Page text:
Mind Performance

Why multi-tasking doesn’t work in life or while performing


Are you a multitasker? I used to multitask all day long until I realized that it didn’t work and in fact it was taking me longer to get stuff done. I am going to explain what mental multi-tasking is and why it takes longer to get stuff done when you are multi-tasking.

What is multi-tasking?

I am sure you are aware that multi-tasking means doing more than one thing at the same time. When I taught college classes in leisure education, at the time this was considered time deepening. That sounds like a coolio concept, doesn’t it? Don’t we all want to deepen the time we have? Turning 168 hours into more sounds like a great way to get EVERYTHING done. Whallah! multi-tasking!

I used to be a mean multitasker. People could not believe how much I could get done in a day. It would be a common occurrence for me to be on the phone while responding to emails and eating lunch. Wow! Look at me. I could do three things at the same time; or could I? More on that later.

multi-tasking can work when we are doing simple, common everyday tasks. For example, you can certainly fold laundry while talking on the phone. You can also wash dishes while you are having a conversation. I often run while listening to music. Have you ever been reading, gotten to the end of a page and asked yourself, what did I just read there? You have probably drifted off and started thinking as you were reading.

When I say it can work in some situations what I mean is, you can multitask and fairly effectively, but does any one thing really get your full attention (see below). Have you ever been washing dishes, dropped a glass and broke it? I have! It usually happens because you are doing something else or thinking something else. 

So, what is really happening?

Even though human beings have evolved a lot, unfortunately, we can not do more than one thing at a time effectively. Our brain will try to switch back and forth between the multiple things we are doing but as our brain is trying to make that switch we lose focus and information with a task and it pulls our attention away from another task (or two) so that thing is not getting our attention…tripping on the sidewalk, breaking a glass or in my case of running with headphones, not seeing a car jet out in front of me.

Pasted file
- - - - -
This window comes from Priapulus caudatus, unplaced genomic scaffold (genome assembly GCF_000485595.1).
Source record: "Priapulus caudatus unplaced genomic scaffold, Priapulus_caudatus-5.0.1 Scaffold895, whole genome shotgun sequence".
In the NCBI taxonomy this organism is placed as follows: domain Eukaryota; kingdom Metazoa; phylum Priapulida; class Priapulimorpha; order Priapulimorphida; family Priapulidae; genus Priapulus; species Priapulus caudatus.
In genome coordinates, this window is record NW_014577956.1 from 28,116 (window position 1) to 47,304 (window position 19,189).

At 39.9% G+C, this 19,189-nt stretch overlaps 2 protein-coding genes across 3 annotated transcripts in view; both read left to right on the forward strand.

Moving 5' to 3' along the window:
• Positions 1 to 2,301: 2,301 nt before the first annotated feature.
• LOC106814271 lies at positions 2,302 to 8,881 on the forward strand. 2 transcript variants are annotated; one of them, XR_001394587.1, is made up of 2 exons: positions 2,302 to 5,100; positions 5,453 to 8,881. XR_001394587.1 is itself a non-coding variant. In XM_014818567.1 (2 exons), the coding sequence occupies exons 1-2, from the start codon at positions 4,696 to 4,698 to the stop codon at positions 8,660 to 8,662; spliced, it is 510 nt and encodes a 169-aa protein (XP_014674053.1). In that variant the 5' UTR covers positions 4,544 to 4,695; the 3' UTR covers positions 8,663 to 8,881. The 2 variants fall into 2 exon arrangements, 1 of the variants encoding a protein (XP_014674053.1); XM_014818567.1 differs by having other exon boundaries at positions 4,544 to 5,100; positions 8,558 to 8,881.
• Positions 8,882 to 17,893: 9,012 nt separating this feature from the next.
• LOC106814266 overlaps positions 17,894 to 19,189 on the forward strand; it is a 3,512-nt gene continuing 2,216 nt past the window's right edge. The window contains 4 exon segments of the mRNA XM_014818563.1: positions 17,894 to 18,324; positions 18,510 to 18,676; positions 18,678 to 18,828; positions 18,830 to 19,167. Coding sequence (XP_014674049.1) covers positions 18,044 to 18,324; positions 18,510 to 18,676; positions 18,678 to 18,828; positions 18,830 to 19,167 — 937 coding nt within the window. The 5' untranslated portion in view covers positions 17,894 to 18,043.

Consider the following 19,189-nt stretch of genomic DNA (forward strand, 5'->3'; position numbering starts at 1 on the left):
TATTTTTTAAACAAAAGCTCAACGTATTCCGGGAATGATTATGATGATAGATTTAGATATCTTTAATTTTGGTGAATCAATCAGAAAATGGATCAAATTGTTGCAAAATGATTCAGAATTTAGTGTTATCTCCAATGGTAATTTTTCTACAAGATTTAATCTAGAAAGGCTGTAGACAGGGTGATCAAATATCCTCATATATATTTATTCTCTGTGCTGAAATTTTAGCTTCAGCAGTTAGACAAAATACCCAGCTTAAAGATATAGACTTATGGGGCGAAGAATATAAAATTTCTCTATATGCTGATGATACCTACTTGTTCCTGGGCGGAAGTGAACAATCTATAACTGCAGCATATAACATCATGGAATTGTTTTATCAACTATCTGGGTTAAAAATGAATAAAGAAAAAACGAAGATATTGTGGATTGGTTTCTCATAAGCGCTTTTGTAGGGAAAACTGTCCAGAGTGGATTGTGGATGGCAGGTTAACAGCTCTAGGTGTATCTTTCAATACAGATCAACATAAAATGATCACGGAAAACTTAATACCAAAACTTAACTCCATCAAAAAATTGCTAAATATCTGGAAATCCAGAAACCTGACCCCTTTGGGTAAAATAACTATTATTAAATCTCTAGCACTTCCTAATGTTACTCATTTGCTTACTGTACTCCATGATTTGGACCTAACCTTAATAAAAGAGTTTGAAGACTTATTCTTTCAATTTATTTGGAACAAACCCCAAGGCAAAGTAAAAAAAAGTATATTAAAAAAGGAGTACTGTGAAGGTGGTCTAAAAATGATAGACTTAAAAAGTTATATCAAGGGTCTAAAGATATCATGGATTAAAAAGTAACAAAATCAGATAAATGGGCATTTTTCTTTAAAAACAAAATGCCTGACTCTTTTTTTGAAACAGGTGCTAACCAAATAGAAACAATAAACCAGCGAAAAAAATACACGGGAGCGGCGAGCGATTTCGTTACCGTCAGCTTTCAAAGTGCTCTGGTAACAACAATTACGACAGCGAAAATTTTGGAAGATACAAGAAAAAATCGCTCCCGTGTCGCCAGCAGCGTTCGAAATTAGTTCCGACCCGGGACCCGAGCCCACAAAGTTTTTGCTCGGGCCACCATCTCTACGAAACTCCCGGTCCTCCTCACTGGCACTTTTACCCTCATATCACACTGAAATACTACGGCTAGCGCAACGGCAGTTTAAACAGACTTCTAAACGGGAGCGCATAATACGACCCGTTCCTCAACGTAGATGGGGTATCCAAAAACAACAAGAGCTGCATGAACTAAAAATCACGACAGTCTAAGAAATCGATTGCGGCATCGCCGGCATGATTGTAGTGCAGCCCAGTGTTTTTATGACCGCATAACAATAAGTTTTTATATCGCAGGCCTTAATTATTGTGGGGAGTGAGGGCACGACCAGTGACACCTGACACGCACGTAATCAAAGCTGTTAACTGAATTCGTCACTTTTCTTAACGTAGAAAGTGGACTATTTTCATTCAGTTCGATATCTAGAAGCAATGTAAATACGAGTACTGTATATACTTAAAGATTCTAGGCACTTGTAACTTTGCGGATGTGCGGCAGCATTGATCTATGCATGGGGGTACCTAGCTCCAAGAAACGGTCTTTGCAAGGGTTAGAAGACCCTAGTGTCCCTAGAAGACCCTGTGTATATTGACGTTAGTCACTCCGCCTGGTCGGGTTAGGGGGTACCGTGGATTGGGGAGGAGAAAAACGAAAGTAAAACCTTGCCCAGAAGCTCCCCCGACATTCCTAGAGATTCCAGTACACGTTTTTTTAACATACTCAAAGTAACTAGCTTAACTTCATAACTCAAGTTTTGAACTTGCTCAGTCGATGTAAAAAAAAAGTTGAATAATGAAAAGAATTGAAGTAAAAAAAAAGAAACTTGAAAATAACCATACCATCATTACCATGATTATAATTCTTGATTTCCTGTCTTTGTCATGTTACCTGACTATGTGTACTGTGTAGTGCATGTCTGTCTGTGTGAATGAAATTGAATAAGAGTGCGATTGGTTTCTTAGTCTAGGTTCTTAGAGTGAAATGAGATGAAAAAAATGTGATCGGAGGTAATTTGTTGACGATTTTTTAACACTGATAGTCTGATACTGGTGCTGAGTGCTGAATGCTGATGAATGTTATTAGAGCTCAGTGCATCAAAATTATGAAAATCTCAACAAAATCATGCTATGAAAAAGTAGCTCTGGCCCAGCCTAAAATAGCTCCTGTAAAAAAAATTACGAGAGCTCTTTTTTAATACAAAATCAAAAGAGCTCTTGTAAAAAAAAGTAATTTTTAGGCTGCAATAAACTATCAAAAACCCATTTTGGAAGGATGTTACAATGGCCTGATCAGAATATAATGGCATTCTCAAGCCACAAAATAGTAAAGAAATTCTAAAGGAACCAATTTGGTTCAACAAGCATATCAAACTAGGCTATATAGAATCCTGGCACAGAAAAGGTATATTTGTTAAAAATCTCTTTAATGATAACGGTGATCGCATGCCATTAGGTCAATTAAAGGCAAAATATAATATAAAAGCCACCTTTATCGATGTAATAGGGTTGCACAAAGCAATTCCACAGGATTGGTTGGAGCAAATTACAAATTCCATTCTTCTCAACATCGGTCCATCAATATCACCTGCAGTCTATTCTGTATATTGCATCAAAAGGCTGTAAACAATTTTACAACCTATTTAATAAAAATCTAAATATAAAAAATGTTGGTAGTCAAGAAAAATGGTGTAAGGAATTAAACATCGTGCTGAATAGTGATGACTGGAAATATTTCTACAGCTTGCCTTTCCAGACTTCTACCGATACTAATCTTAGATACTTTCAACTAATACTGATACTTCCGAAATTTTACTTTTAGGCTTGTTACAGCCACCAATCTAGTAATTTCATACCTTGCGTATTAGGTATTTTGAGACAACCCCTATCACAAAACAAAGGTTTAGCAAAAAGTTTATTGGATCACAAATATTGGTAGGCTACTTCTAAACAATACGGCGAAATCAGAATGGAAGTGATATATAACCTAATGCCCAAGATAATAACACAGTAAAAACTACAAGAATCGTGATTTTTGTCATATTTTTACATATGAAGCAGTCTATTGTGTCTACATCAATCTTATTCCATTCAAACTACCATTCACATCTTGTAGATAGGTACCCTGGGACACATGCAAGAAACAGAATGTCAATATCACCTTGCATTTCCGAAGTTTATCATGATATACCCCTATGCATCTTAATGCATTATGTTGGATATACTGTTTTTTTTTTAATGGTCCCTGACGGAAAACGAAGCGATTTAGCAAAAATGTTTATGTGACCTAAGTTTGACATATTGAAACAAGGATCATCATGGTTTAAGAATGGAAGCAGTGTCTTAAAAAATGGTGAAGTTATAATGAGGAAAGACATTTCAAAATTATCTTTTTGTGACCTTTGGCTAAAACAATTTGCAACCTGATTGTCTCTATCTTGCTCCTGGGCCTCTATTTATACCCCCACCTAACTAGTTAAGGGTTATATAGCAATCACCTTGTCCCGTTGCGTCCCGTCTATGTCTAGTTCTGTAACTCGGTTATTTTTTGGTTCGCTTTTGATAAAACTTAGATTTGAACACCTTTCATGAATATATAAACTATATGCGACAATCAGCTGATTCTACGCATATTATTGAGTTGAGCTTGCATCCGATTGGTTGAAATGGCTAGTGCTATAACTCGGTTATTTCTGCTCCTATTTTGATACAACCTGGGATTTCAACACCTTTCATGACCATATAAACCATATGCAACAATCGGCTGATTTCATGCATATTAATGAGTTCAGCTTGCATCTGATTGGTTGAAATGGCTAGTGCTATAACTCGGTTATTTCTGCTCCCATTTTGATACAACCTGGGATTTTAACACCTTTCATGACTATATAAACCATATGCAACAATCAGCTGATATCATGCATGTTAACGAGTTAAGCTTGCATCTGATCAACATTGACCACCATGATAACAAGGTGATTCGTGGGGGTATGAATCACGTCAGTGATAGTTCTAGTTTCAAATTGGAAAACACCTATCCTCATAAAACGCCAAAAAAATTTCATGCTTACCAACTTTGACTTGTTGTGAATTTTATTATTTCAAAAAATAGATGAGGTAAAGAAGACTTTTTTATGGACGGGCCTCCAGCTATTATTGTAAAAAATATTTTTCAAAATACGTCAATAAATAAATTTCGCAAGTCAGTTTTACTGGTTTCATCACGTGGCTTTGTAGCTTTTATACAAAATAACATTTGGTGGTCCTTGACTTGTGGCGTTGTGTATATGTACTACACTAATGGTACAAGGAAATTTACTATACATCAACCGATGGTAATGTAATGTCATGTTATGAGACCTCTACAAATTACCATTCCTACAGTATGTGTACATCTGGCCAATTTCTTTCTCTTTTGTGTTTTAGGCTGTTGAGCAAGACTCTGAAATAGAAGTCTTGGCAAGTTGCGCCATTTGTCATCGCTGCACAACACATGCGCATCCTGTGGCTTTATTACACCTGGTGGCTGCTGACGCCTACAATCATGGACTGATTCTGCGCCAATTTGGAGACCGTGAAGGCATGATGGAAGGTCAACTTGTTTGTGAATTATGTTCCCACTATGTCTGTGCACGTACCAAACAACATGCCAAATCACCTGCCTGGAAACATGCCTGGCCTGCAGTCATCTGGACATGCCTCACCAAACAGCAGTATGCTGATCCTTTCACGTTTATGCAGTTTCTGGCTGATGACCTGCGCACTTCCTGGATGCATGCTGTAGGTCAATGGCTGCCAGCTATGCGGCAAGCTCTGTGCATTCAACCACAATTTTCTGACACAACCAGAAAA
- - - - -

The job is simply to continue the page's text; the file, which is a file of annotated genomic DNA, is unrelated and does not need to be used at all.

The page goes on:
Thinking of thinking something else. This is prime time multi-tasking. I tell all of my clients that when you are in your head thinking, you are no longer performing that task. For example, if you are an athlete who can not let go of a mistake you just made, during competition, you are no longer playing the game. This is a common occurrence for my clients but when I explained to them that their ego just hijacked their game, they definitely want to figure out how  not to allow that to happen. Ever again!

Another common example of this is when a musician has practiced a piece over and over but, in an audition, wants to continue to think through it. I often say, then why practice? If you are going to overthink your audition, you are overriding your practice and may as well not practice. On the flipside, if you are thinking your way through an audition you are no longer just playing and that is when mistakes and more mistakes happen.

How do you stop it?

Give your attention to the one thing you are doing. Right here. Right now. Be present.

  1. Develop your ability to be present. This will help you be in what you are doing, recognize when you are not and the ability to bring your attention back to what you are doing.
  2. Put things in a schedule so you know what you have to do next and can prioritize accordingly. Between teaching, meeting with clients and workshops my schedule can get cray cray. When I break things down into small pieces and plop them into my schedule I know they are more than likely going to get done. This helps me accomplish my goals but also eliminates them from my mind and prevents it from straying into a million other places.
  3. Schedule consistent breaks. Whether it is work, writing a song or working out, schedule consistent breaks. During those breaks allow your brain 5-15 minutes rest (depends on what works for you)  and do something else. I usually recommend that you do something that entertains your brain – as to play – Netflix, FB, IG or the like. ? During this time try to let go of ‘the work’.
  4. Think about how long you want your day to be and be realistic about what you can get done in a day.
  5.  Figure out how to be more efficient. I like the book The Power of Less because I think all of us can benefit learning how to do things more simply.
  6.  Develop your mindset.


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Makes Noise is a blog where you can find all the juicy details on a variety of topics including health and fitness, technology, lifestyle, entertainment, love and relationships, beauty and makeup, sports and so much more. The blog is updated regularly to make sure you have all the latest and greatest information on the topics that matter most to you.

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